I’ve been teaching Social Security classes for over 8 years now. In addition to that, hundreds of attendees have requested one-on-one strategy sessions. I’ve seen the whole spectrum from those of you with no assets, all the way up to multi-multi millionaires. Many of the strategies are the same.
This week let’s take a look at important Social Security facts and strategies. Social Security for the vast number of you is the most important financial asset. It’s more important than your pension or 401k or real estate. Let’s look at an example:
Mary and John are both retired.
Mary’s S.S = $1500/mo
John S.S = $2000/mo
That equates to $3500/mo or $42,000 a year.
The life expectancy for a healthy 65-year-old is around 90 years old. It is distinctly possible for you to collect your benefits for thirty years. So let’s do the math.
$42,000 a year x 30 years = Over a million dollars! Maybe it doesn’t say at the top of your statement, “this benefit is worth a million dollars.” But it is. Feeling rich yet?
Next…Social Security is not going insolvent. I discussed recently how cutting S.S. benefits would create complete chaos throughout our society. The benefits cannot and will not be cut for those nearing retirement or retired. Do my kids have something to worry about? Maybe. But anyone reading this article is fine. Don’t believe me? Check this out.
Your “full retirement age” is based on your birth year. This is the age whereby you are eligible for the full benefit listed on your statement.
Born before 1954 = Your full retirement age is 66.
1955 = 66 and 2 months
1956 = 66 and 4 months
1957 = 66 and 6 months
1958 = 66 and 8 months
1959 = 66 and 10 months
1960+ = 70
Is your Social Security taxed? Maybe. The simplest formula is this: If you are married bringing in less than $5000/mo of income once retired, your Social Security is not taxed. For singles, the number is $3000 or less.
Anyone can take their benefits as early as age 62 (restrictions apply). If you take them early you get a permanent 25% penalty. You can also wait all the way until 70 giving you 32% more That’s 80% more compared to age 62.
The average benefit amount I see is around $1800/mo (at full retirement age). The maximum benefit is a little over $3000/mo, but you’d have to make six figures for years to qualify.
If you make around $30,000 a year, your benefit will be around $1400 a month
If you make $60,000 a year your benefit does not double. That is not how the system works. You would receive around $2200/mo.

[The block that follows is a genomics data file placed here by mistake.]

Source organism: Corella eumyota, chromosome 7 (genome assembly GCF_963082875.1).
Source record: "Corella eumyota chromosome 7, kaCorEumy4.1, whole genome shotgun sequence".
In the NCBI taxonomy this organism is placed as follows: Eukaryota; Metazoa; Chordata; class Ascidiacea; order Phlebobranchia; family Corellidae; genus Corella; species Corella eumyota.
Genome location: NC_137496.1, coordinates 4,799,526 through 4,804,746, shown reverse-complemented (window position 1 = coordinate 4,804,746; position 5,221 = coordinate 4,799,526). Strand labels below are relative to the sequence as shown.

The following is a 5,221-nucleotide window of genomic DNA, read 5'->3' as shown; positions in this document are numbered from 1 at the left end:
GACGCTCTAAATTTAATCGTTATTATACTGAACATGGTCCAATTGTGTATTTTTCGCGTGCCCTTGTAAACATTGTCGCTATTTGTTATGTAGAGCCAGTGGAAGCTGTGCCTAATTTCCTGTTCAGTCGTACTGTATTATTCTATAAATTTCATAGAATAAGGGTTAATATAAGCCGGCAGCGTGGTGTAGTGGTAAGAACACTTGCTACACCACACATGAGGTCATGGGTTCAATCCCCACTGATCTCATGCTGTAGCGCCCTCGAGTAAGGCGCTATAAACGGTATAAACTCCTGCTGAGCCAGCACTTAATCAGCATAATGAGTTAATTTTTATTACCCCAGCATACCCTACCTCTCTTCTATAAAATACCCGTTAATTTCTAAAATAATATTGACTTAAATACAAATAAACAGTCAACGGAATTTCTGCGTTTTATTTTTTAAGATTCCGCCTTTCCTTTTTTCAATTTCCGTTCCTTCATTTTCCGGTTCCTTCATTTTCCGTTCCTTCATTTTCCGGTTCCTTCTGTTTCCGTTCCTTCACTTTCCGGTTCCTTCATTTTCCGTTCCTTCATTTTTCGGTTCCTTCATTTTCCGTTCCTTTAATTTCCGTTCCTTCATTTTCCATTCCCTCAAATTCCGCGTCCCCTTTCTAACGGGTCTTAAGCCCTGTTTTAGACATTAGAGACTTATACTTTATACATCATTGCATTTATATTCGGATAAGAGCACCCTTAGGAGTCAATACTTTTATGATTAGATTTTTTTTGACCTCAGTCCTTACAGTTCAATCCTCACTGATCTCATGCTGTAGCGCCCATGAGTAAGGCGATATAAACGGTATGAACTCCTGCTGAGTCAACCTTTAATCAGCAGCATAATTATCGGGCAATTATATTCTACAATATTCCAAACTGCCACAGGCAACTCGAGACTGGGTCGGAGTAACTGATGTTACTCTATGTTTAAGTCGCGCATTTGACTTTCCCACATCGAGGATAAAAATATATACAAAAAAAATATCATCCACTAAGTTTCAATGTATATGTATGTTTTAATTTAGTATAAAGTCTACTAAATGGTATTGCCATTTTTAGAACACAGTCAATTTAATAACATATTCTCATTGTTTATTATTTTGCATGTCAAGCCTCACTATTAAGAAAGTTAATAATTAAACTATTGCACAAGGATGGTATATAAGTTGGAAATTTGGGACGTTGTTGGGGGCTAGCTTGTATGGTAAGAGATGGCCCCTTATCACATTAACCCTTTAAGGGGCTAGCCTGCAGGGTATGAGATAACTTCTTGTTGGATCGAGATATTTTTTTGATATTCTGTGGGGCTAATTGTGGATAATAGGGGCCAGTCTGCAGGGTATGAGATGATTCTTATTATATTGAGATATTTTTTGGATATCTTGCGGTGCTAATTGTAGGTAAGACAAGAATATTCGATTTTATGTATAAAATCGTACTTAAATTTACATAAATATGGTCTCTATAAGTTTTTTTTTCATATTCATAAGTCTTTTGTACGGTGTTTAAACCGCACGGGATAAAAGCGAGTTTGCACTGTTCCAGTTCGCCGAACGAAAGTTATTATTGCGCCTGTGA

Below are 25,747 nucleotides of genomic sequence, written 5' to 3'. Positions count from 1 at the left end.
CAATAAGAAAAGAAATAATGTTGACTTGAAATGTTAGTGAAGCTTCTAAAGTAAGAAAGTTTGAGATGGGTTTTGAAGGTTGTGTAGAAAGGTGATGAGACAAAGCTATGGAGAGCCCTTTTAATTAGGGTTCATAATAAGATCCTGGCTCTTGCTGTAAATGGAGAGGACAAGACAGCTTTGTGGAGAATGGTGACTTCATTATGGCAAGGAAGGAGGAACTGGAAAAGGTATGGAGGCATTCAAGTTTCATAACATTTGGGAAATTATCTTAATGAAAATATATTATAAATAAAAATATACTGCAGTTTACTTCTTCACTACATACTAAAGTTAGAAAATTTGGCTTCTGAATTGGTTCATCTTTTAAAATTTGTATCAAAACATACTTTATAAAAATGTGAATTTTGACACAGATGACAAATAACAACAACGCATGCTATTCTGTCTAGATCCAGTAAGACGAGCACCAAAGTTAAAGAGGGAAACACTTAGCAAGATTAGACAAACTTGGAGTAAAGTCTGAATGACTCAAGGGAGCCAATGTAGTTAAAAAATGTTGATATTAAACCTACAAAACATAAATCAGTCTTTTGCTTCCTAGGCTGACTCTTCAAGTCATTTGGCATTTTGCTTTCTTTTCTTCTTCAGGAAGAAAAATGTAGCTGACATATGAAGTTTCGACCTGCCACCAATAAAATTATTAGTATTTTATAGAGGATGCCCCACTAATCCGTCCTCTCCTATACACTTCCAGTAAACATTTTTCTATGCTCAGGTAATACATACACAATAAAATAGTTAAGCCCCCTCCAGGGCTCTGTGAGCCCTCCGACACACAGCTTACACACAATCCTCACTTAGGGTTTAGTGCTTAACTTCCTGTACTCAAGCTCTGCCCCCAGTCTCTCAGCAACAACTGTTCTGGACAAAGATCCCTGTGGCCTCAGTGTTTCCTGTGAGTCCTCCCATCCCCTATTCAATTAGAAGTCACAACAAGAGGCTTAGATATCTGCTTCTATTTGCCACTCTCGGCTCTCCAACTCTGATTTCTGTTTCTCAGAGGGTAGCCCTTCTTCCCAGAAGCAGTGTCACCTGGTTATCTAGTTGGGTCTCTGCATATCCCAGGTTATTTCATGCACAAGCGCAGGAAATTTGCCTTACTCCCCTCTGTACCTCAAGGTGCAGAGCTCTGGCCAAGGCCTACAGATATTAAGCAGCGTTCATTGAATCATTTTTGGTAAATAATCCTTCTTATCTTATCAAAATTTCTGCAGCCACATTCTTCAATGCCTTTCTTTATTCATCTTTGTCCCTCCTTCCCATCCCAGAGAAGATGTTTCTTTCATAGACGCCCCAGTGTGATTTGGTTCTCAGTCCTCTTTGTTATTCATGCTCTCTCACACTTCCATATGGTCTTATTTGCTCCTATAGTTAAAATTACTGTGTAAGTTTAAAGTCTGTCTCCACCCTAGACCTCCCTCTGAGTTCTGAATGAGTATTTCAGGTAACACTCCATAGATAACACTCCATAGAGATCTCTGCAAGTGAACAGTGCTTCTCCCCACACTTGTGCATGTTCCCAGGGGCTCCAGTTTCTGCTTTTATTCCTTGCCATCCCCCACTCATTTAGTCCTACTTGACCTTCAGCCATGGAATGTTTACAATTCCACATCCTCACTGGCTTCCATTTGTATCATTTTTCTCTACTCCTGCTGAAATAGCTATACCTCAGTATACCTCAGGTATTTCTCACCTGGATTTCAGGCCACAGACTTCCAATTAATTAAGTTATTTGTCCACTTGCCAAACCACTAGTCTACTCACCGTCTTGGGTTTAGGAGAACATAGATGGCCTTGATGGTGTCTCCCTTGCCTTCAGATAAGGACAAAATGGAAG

Still working while receiving Social Security? Beware! If you are not yet at your full retirement age, you cannot earn more than $18,240 a year. This only applies to earned income. i.e. You go to a job and get a paycheck. It does not include IRA withdrawals, pensions, rental income, etc.
Once you arrive at your full retirement age there is no limit to your earnings. Go ahead and make $100,000 a year. The world is your oyster! (What does that even mean? Why would I want my world to be my oyster?)
Divorced? Believe it or not, if your ex dies, you become a widow/widower and you are entitled to 100% of your ex’s benefit. This does not work if you are remarried. Not sure where your ex is located? You better make sure he’s still alive. You might be missing out on some cash.
Widowed? You can begin receiving benefits as early as age 60. Remember that the income limits still apply. You can’t make more than $18,240/yr and receive survivor benefits.
There is also an interesting quirk in the system that allows you to collect benefits from your deceased spouse while your own benefit is growing in the background. You can then switch to your own benefit at age 70. If you become remarried then you can no longer apply for these kinds of benefits.
If you go on Social Security disability the amount you receive is the same as your full retirement age. Let’s say you become disabled at age 50 and begin to receive $2000/mo. That is the same amount that you would have received at your full retirement age.
Social Security contains cost of living increases that grow lock-step with inflation.
If your spouse dies, and they were getting a higher payment, you will begin to get the new, higher payment. Your own payment would stop.
I hope that helps. Social Security is a huge part of your financial future. It pays to be informed.